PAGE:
Reflection: Argument on Nature of (My) Writing with Stephen King

We are often told, in considering the modern world of literature and art, that we are living in a postmodern world where “everything is relative”. Whether this comes from a constantly shifting geopolitical climate, an economy based on a rapidly changing standard, or from Einstein's theory of physical relativity, the fact stands that, in modern society, what works for one person is often wrong for another, and what is right for one situation might be entirely wrong for another. This concept applies fully when we consider what makes writing “correct” and “good”—it is obviously subjective. It is because of this subjective nature that it is nigh impossible to define “good” and “bad” writing. What is importat (to us) is how effective a writer is in getting his point across. If this is the writer's objective, then his success will depend not on his writing fitting the impossible concept of universally “good” writing, but what structures and techniques, what “tools” will best get his point in his situation.

There are several factors which can determine what “tool” a particular job calls for. One of the most classic distinctions is based on the character of the writing and its audience. Is it formal or informal? For a friend or a committee? If it's just for a friend, then it's likely that you can get get along just fine usin' colloquialisms & stuff, grammar's not that big a deal and who wants to worry about crazy thesaurus words and jargon, but slang's pretty dope. [Dude, that sentence is sic!] If the intended audience is more formal, however, it is imperative that a sense of decorum be maintained: that one pays strict attention to the etiquette of the medium, minds his usage of proper lexical formation, and uses the most applicable, most succinct vocabulary appropriate; this may include technical terms. Of possibly greater importance in determining the proper “tool set” is the goal of writing. If it is to show another authors purpose, terms describing structure, language, and diction are very useful, as is quotation. If it is to prove a point, rhetorical devices like open-ended questions, antithesis, and analogy are useful. In short, what tools are of use depends what the job is, and this may very well determine the quality. Its possible to cook prime rib in the microwave, but its not very good to most people's tastes.

While practically anyone's writings could provide examples of the use of varied techniques in order to get one's point across, in this case, we shall consider a small selection of mine. In the above paragraph, I have already outlined some of my tendencies. Within the works in progress project for which this reflection is provided one may see heavy use of quotation in my style analysis for Into the Wild, the Great Gatsby, and Lincoln's address, but it is quite literally absent from the Serendipity essay, the debate, this essay, and despite dealing directly with a source material, the The Scarlet Letter review. I did not do this deliberately in organizing my WIP project, but, apparently, for me quotation is a “tool” useful for style analysis, but not argument. (I do not count the quotation of words to question their meaning as quotation, as its purpose is different). I expect there is a similar division, though perhaps not as dramatic, of literary diction, analogy, and other rhetoric devices. Other tools are simply the workhorse of a writer and appear in nearly all his writings. For me, there is a heavy, pervasive usage of subordination, often in nonrestrictive appositives, cataloging, and multiple, somewhat redundant adjectives. It, perhaps, has to do with thinking programatically, in nested patterns (in less formal writing I even have a tendency to nest parenthetical (which, understandably, some find annoying)), but regardless, the point is simply that there are certain structures and techniques that work well for some and not others. Once again, it all is relative and one achieves best results by working with what is best for him.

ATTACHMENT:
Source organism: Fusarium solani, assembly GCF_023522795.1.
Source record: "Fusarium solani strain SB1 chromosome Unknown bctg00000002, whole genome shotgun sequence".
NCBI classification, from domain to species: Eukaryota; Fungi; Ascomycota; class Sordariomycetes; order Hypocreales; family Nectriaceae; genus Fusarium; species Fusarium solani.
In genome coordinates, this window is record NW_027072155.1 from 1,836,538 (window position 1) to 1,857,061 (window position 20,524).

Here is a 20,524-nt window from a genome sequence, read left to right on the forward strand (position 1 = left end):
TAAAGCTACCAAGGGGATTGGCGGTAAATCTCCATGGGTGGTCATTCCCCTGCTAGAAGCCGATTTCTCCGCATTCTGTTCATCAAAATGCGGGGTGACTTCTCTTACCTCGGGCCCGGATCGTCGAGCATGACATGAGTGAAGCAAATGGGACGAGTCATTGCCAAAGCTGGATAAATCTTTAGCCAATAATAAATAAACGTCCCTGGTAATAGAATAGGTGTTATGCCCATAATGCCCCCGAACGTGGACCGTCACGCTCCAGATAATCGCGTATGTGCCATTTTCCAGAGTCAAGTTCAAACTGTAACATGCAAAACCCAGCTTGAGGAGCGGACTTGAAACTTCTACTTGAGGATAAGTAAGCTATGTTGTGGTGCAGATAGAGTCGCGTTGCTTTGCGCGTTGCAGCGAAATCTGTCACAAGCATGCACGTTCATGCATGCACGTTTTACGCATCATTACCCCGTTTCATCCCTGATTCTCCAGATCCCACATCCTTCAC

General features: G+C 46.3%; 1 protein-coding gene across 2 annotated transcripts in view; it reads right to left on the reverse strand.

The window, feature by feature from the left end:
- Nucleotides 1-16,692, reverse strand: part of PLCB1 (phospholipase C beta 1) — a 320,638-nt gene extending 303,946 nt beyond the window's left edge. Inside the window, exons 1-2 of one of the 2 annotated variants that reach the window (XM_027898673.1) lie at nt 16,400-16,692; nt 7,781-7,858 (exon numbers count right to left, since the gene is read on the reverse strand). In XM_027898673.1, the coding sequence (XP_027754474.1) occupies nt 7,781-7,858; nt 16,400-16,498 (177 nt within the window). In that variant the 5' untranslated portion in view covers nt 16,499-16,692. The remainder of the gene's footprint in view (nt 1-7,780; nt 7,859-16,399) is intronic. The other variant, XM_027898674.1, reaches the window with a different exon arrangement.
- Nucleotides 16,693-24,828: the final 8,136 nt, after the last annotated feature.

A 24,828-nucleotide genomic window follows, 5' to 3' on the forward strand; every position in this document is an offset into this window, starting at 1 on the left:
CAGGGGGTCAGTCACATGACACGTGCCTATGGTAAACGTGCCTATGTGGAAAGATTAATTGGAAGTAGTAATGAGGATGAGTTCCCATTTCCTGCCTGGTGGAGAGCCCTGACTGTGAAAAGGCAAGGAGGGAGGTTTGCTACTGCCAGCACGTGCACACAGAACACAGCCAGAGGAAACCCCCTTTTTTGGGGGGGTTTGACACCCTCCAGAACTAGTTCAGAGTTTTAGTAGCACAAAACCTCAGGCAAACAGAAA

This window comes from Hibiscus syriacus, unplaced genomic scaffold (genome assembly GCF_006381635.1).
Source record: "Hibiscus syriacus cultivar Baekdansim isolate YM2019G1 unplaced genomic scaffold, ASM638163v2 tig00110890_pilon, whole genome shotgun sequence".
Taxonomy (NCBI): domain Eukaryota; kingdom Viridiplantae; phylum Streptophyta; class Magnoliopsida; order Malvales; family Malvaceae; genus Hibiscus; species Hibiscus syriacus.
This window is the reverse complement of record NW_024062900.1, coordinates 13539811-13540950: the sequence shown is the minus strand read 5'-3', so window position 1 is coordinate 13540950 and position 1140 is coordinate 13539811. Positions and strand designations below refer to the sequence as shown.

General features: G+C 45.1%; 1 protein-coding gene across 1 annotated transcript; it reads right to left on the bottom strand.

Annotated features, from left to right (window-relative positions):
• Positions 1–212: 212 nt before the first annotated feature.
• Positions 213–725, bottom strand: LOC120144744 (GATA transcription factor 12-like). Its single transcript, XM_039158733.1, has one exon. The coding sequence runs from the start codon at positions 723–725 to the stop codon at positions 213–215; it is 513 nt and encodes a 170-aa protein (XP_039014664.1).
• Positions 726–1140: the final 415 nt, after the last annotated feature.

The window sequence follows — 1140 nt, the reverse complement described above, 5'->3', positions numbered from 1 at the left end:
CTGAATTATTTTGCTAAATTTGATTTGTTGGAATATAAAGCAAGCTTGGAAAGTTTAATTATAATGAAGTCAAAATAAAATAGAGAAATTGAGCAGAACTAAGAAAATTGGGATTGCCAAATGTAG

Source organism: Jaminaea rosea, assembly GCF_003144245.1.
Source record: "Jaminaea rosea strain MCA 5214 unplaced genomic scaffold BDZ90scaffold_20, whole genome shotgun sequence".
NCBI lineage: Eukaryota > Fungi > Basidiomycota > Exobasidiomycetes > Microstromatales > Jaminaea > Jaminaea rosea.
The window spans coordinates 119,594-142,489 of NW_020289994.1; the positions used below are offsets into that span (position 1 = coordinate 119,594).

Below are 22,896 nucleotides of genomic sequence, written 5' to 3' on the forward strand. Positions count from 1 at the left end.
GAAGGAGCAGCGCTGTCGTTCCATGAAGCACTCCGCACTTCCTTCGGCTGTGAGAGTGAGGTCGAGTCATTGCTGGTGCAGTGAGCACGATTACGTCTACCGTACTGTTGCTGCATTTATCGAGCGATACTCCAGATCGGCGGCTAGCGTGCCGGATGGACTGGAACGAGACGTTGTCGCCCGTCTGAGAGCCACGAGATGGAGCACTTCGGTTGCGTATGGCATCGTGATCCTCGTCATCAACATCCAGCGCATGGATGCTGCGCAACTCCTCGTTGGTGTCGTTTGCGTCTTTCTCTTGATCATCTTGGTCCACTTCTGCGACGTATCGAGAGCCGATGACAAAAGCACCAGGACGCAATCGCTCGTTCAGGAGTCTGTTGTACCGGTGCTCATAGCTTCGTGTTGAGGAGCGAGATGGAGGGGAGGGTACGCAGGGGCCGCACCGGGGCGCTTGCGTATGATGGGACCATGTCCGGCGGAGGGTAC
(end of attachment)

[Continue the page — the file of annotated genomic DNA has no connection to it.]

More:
There are even more examples in my writing when you look beyond the two standard essay types for this class. Where the objective was neither style analysis nor argument, completely different techniques were used. In the descriptive paper there is allusion, ambiguity, personification, and short emphatic sentences. In my autobiography, there is very deliberate structure in the introduction, recounting of many specific details, and some dialog. For both of these projects, the objective was very different, so the style was very different. Is one “better” than the other? Perhaps it is vanity, but I would say both these and the analyses are perfectly “good” because they effectively accomplish their tasks, and do so without being terribly dull. It is interesting to note, however, that in these, even in an assumed persona of my description's narrator, there is a notable, if less pervasive, presence of subordination and cataloging—for some people, certain tools are just more comfortable than others.

All told, my writing portfolio is simply one of many examples to prove most of King's sentiments. By using different styles and not worrying about a special formula for the perfect essay, I manage to make interesting, varied, and generally enjoyable writing. I do quibble a little with his view, however. Writing, like any other art form, does require affection for one's work. One oughtn't to become so caught up in ridding himself of affection that it too becomes an imposed formula, a unused tool.